Inter-Research > MEPS > v169 > p165-178  
Marine Ecology Progress Series

via Mailchimp

MEPS 169:165-178 (1998)  -  doi:10.3354/meps169165

Comparison of the measurement and effects of habitat structure on gastropods in rocky intertidal and mangrove habitats

Michael W. Beck*,**

Institute of Marine Ecology, A11, University of Sydney, New South Wales 2006, Australia
**Present address: Coastal and Marine Program, The Nature Conservancy, 88 First Street, Suite 600, San Francisco, California 94105, USA

ABSTRACT: Ecologists have had little success in the development of a synthetic understanding of the effects of habitat structure on species, because structural complexity is measured differently in most studies and habitats. There were 3 main objectives of this study: (1) to measure and compare structural complexity between rocky intertidal and mangrove habitats, (2) to examine whether structural complexity affected the density, richness and size of gastropods in these habitats, and (3) to determine whether one index of structural complexity [e.g. fractal dimension (D) and chain-and-tape] best represented features of the habitat that affected gastropods. I used photogrammetric techniques to measure and to compare the effects of structural complexity in quadrats (1 m apart) nested within sites (10 m apart), shores (>1 km apart) and habitats (rocky intertidal and mangrove) in Botany Bay, Australia. All indices showed that complexity was different between quadrats just meters apart in both habitats and was greater in mangrove than in rocky intertidal habitats. Two lines of evidence indicated that variation in complexity affected the density of gastropods in rocky intertidal but not in mangrove habitats. First, the density of gastropods varied 4-fold between quadrats within habitats and, after gastropods were experimentally removed, a similar density and size distribution of gastropods recolonized quadrats in the rocky intertidal. Second, this density was correlated with structural complexity. D was most often correlated with density and thus best represented features of the habitat that affected gastropods. The measurement and effects of structural complexity can be compared between habitats, and these comparisons help elucidate the conditions in which habitat structure may exert strong effects on species.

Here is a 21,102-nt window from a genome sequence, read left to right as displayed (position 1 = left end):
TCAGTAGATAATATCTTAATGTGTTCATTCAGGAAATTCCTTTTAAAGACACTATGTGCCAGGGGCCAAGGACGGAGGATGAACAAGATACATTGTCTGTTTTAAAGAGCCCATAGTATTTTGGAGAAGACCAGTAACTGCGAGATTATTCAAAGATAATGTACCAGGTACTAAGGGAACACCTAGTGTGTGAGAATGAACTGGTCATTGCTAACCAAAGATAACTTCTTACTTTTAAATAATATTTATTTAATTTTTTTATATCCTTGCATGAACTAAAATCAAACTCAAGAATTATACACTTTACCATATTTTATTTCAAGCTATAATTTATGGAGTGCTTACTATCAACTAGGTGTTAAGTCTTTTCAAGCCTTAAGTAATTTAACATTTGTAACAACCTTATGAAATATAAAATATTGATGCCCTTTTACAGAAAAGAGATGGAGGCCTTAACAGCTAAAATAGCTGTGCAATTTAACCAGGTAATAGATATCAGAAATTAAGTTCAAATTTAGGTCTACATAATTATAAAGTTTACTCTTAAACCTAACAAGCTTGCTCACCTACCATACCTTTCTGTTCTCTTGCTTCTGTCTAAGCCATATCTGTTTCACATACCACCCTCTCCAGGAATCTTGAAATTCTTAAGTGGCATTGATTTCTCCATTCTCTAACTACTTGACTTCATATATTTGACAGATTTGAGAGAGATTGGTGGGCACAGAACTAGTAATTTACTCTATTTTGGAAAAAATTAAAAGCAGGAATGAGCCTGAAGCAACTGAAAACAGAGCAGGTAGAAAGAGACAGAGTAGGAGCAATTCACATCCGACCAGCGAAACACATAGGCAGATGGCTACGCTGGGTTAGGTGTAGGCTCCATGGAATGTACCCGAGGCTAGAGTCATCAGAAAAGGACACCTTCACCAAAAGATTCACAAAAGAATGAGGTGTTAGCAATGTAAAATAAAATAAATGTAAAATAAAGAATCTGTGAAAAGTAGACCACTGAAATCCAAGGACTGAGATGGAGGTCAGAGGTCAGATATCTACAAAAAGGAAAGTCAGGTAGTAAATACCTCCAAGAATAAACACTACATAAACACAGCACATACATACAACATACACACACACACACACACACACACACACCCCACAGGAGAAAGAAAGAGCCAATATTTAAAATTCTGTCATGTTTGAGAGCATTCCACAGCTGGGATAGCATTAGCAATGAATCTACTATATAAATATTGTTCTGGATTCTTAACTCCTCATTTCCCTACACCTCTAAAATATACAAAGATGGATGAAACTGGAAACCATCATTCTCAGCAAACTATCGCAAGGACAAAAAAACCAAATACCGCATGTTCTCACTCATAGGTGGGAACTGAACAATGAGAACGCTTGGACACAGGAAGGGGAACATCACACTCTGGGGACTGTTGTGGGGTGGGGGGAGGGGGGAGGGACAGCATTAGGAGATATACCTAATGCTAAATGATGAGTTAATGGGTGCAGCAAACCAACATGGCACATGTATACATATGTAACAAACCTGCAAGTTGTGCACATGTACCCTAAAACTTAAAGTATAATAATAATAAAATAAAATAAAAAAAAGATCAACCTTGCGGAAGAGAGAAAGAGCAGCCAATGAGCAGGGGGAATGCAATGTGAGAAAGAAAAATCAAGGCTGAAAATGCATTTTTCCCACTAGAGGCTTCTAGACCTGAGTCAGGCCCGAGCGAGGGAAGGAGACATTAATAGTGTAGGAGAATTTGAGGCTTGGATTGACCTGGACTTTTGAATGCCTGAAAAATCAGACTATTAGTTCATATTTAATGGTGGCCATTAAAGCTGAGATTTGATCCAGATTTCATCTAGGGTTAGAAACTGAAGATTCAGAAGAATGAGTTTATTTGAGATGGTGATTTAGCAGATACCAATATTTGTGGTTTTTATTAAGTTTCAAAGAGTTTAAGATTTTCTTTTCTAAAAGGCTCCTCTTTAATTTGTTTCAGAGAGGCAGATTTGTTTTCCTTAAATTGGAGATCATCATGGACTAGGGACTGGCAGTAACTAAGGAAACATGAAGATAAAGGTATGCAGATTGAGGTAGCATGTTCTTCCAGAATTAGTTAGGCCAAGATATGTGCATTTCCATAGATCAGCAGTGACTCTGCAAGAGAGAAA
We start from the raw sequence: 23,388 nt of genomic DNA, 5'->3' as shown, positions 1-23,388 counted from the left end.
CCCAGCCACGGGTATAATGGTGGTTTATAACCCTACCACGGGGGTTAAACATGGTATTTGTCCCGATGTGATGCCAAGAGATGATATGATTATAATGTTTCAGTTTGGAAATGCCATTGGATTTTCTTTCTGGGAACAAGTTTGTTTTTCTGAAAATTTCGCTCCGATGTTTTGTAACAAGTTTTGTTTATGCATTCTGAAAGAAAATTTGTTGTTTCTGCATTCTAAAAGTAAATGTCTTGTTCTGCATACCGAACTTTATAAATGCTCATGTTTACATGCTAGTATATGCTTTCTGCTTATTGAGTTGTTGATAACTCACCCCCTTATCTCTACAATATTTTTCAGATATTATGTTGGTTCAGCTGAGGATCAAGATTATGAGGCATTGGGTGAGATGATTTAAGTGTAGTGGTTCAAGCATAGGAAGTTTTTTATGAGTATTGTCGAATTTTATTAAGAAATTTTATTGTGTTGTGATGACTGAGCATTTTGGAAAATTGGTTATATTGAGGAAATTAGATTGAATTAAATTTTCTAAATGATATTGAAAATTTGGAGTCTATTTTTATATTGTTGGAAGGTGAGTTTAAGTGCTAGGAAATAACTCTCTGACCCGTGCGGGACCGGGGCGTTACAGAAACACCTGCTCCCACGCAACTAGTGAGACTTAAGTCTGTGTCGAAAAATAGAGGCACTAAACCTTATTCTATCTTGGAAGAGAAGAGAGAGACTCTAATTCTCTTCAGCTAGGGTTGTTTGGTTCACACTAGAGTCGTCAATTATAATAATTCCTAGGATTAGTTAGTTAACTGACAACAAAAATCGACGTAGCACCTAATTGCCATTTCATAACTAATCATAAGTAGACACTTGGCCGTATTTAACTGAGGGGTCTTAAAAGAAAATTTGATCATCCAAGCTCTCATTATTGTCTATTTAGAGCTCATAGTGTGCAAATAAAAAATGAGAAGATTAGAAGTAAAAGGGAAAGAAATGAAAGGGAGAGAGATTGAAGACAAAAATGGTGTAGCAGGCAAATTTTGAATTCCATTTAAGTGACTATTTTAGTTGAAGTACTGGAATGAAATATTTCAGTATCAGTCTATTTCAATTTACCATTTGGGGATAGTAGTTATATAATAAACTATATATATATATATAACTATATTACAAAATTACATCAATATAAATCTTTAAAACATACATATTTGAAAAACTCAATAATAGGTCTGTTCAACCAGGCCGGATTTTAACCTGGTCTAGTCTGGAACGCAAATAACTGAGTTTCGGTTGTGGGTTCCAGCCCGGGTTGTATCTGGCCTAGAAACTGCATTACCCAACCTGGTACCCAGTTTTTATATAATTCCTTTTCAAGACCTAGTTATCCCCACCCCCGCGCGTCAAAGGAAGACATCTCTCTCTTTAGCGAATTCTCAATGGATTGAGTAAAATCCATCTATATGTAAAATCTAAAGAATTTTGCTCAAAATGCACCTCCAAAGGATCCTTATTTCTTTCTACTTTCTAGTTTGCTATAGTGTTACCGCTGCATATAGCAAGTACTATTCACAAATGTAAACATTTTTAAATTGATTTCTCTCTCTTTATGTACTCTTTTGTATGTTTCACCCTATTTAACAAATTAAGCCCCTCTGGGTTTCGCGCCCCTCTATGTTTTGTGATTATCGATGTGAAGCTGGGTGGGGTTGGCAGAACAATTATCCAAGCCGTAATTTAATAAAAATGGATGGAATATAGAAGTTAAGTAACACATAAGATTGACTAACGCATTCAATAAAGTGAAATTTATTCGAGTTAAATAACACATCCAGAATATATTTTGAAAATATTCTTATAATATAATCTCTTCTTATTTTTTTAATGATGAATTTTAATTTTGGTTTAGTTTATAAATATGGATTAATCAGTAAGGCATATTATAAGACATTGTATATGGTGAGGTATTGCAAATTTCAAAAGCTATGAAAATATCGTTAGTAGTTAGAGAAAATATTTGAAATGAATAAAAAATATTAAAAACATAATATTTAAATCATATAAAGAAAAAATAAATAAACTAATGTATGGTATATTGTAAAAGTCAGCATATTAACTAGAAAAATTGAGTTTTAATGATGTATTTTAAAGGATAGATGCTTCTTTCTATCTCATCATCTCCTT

KEY WORDS: Habitat structure · Fractal dimension · Rocky intertidal · Mangrove · Field experiment

Full text in pdf format